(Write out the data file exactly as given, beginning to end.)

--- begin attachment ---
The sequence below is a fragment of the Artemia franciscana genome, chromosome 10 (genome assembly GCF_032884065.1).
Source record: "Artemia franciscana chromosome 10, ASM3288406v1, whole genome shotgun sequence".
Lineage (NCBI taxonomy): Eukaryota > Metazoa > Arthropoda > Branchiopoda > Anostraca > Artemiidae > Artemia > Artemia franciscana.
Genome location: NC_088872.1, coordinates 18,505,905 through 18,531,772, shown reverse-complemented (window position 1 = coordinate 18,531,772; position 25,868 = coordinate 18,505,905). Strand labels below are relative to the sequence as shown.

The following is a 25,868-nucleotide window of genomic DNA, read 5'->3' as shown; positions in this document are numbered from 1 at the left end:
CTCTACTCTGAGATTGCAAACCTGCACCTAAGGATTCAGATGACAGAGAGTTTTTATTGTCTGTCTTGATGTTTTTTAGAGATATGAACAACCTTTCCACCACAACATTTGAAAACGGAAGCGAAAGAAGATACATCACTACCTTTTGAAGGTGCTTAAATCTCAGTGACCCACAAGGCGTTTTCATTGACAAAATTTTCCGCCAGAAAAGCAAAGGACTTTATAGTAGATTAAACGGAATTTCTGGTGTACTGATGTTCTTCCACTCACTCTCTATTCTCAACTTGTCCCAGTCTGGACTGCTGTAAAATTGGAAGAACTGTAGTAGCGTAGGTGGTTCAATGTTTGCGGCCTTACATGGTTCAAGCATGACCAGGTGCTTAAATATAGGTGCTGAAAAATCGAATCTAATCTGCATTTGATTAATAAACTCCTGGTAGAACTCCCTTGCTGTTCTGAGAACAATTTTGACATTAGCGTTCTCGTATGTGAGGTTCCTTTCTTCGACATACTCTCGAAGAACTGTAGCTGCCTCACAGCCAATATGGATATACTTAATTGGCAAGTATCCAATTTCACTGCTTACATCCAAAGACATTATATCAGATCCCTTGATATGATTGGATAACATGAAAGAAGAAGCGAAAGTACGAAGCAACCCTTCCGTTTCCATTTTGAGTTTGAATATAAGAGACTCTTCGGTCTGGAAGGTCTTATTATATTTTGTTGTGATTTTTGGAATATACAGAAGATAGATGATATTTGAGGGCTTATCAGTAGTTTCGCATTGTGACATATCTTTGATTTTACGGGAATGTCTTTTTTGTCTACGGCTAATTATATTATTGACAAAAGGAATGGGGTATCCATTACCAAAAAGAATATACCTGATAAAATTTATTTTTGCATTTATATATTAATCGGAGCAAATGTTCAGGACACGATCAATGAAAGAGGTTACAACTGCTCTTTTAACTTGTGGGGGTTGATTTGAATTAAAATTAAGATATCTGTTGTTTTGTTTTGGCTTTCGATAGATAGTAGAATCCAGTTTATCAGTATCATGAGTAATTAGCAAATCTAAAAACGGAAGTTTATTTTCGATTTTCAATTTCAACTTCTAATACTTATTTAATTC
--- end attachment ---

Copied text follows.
The sequence below is a fragment of the Artemia franciscana genome, chromosome 10 (genome assembly GCF_032884065.1).
Source record: "Artemia franciscana chromosome 10, ASM3288406v1, whole genome shotgun sequence".
Lineage (NCBI taxonomy): Eukaryota > Metazoa > Arthropoda > Branchiopoda > Anostraca > Artemiidae > Artemia > Artemia franciscana.
Genome location: NC_088872.1, coordinates 18,505,905 through 18,531,772, shown reverse-complemented (window position 1 = coordinate 18,531,772; position 25,868 = coordinate 18,505,905). Strand labels below are relative to the sequence as shown.

The following is a 25,868-nucleotide window of genomic DNA, read 5'->3' as shown; positions in this document are numbered from 1 at the left end:
CTCTACTCTGAGATTGCAAACCTGCACCTAAGGATTCAGATGACAGAGAGTTTTTATTGTCTGTCTTGATGTTTTTTAGAGATATGAACAACCTTTCCACCACAACATTTGAAAACGGAAGCGAAAGAAGATACATCACTACCTTTTGAAGGTGCTTAAATCTCAGTGACCCACAAGGCGTTTTCATTGACAAAATTTTCCGCCAGAAAAGCAAAGGACTTTATAGTAGATTAAACGGAATTTCTGGTGTACTGATGTTCTTCCACTCACTCTCTATTCTCAACTTGTCCCAGTCTGGACTGCTGTAAAATTGGAAGAACTGTAGTAGCGTAGGTGGTTCAATGTTTGCGGCCTTACATGGTTCAAGCATGACCAGGTGCTTAAATATAGGTGCTGAAAAATCGAATCTAATCTGCATTTGATTAATAAACTCCTGGTAGAACTCCCTTGCTGTTCTGAGAACAATTTTGACATTAGCGTTCTCGTATGTGAGGTTCCTTTCTTCGACATACTCTCGAAGAACTGTAGCTGCCTCACAGCCAATATGGATATACTTAATTGGCAAGTATCCAATTTCACTGCTTACATCCAAAGACATTATATCAGATCCCTTGATATGATTGGATAACATGAAAGAAGAAGCGAAAGTACGAAGCAACCCTTCCGTTTCCATTTTGAGTTTGAATATAAGAGACTCTTCGGTCTGGAAGGTCTTATTATATTTTGTTGTGATTTTTGGAATATACAGAAGATAGATGATATTTGAGGGCTTATCAGTAGTTTCGCATTGTGACATATCTTTGATTTTACGGGAATGTCTTTTTTGTCTACGGCTAATTATATTATTGACAAAAGGAATGGGGTATCCATTACCAAAAAGAATATACCTGATAAAATTTATTTTTGCATTTATATATTAATCGGAGCAAATGTTCAGGACACGATCAATGAAAGAGGTTACAACTGCTCTTTTAACTTGTGGGGGTTGATTTGAATTAAAATTAAGATATCTGTTGTTTTGTTTTGGCTTTCGATAGATAGTAGAATCCAGTTTATCAGTATCATGAGTAATTAGCAAATCTAAAAACGGAAGTTTATTTTCGATTTTCAATTTCAACTTCTAATACTTATTTAATTC